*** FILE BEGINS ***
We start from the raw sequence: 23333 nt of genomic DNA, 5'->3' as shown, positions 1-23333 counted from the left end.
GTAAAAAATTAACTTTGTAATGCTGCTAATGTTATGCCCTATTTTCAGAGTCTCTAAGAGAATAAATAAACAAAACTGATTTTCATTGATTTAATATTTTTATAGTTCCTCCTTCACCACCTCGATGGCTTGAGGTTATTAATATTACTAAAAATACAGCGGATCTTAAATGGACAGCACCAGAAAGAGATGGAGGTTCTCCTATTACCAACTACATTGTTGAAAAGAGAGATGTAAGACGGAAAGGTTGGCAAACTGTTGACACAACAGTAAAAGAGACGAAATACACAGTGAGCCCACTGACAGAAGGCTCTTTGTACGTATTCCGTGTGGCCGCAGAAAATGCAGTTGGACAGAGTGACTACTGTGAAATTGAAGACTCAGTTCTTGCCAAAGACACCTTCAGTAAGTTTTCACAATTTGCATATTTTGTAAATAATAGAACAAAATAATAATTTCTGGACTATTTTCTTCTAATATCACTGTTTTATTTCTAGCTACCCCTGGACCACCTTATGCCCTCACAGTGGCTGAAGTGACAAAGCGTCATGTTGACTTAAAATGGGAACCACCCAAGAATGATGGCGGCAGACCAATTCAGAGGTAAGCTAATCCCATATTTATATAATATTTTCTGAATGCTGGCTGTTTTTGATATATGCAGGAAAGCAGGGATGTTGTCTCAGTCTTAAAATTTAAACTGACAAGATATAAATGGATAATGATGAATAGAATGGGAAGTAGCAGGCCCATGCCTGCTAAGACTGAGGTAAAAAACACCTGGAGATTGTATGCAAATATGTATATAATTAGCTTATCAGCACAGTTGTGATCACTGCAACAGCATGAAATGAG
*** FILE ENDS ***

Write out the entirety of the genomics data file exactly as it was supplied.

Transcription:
We start from the raw sequence: 23333 nt of genomic DNA, 5'->3' as shown, positions 1-23333 counted from the left end.
GTAAAAAATTAACTTTGTAATGCTGCTAATGTTATGCCCTATTTTCAGAGTCTCTAAGAGAATAAATAAACAAAACTGATTTTCATTGATTTAATATTTTTATAGTTCCTCCTTCACCACCTCGATGGCTTGAGGTTATTAATATTACTAAAAATACAGCGGATCTTAAATGGACAGCACCAGAAAGAGATGGAGGTTCTCCTATTACCAACTACATTGTTGAAAAGAGAGATGTAAGACGGAAAGGTTGGCAAACTGTTGACACAACAGTAAAAGAGACGAAATACACAGTGAGCCCACTGACAGAAGGCTCTTTGTACGTATTCCGTGTGGCCGCAGAAAATGCAGTTGGACAGAGTGACTACTGTGAAATTGAAGACTCAGTTCTTGCCAAAGACACCTTCAGTAAGTTTTCACAATTTGCATATTTTGTAAATAATAGAACAAAATAATAATTTCTGGACTATTTTCTTCTAATATCACTGTTTTATTTCTAGCTACCCCTGGACCACCTTATGCCCTCACAGTGGCTGAAGTGACAAAGCGTCATGTTGACTTAAAATGGGAACCACCCAAGAATGATGGCGGCAGACCAATTCAGAGGTAAGCTAATCCCATATTTATATAATATTTTCTGAATGCTGGCTGTTTTTGATATATGCAGGAAAGCAGGGATGTTGTCTCAGTCTTAAAATTTAAACTGACAAGATATAAATGGATAATGATGAATAGAATGGGAAGTAGCAGGCCCATGCCTGCTAAGACTGAGGTAAAAAACACCTGGAGATTGTATGCAAATATGTATATAATTAGCTTATCAGCACAGTTGTGATCACTGCAACAGCATGAAATGAG